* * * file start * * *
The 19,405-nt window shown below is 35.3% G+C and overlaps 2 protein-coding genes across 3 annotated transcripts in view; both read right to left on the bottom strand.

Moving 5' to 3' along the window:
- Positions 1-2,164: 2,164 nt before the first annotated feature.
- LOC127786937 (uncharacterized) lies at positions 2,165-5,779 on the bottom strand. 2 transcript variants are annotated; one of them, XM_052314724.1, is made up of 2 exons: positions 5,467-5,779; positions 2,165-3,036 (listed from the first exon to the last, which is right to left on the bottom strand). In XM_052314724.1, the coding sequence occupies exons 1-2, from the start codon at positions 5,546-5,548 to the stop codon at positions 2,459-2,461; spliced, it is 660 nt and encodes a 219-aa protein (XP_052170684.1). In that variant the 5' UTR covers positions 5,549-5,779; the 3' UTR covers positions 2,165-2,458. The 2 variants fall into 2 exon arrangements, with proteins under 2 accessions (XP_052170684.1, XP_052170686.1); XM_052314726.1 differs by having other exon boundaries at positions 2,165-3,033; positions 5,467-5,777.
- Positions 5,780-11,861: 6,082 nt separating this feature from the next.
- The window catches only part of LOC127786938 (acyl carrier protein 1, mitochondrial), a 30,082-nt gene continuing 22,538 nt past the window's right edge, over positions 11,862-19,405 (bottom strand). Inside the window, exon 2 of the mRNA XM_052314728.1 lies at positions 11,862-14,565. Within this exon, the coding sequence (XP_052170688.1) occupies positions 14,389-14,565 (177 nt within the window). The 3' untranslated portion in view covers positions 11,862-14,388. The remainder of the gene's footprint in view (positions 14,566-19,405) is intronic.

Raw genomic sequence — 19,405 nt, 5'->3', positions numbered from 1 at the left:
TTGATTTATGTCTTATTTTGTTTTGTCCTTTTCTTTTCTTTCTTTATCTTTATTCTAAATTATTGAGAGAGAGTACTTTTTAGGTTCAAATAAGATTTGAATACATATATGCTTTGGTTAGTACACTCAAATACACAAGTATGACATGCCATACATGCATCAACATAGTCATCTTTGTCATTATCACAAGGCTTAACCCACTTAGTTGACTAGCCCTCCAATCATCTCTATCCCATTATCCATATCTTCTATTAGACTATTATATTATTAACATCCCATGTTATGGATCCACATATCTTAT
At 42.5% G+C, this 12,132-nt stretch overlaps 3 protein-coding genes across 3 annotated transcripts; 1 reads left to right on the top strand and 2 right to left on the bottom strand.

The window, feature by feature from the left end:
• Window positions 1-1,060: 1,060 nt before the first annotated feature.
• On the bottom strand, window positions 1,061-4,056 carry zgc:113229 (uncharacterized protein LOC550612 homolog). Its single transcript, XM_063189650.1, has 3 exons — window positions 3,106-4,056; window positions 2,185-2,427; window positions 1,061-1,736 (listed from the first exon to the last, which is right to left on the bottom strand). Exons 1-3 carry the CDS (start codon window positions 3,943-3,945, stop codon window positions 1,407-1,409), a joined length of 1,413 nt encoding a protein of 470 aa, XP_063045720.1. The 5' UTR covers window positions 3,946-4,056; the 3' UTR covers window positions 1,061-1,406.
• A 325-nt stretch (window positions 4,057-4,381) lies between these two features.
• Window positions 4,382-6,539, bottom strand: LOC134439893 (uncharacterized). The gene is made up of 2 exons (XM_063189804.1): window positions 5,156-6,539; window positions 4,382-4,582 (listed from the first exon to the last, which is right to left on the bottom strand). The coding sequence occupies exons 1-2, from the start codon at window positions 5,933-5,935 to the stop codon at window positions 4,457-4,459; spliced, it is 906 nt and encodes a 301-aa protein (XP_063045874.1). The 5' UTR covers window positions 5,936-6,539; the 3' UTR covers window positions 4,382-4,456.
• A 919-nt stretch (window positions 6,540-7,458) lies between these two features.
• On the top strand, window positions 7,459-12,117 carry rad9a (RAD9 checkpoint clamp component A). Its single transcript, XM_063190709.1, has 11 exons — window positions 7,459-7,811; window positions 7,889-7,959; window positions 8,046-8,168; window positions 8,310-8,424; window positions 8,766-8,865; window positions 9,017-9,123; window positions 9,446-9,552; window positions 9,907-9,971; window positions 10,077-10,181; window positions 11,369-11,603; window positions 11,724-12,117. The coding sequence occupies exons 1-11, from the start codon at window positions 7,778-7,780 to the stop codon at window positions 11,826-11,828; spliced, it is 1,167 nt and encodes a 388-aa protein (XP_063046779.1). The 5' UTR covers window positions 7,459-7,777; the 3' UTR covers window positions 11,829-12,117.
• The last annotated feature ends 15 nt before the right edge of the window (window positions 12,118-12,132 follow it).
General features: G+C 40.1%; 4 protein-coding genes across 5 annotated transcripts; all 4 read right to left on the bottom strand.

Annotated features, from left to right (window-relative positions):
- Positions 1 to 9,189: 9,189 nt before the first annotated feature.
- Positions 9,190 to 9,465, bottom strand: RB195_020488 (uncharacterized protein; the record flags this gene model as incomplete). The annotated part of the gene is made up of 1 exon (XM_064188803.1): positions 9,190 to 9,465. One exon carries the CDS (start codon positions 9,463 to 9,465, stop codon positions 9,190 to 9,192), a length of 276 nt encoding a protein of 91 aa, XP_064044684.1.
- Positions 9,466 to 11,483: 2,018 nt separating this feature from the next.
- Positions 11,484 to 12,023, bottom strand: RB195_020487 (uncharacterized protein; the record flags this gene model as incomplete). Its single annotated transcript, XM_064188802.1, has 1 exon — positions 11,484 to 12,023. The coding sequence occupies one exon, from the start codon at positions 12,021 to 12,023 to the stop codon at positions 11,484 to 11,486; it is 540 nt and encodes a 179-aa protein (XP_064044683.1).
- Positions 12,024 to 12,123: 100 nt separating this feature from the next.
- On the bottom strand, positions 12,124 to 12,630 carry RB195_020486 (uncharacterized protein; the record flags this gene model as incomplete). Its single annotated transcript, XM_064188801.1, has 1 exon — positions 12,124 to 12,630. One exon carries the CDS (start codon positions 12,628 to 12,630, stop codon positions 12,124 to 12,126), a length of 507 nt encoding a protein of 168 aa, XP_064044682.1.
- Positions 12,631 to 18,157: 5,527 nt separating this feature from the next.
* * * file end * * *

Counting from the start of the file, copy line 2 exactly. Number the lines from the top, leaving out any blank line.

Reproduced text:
Moving 5' to 3' along the window: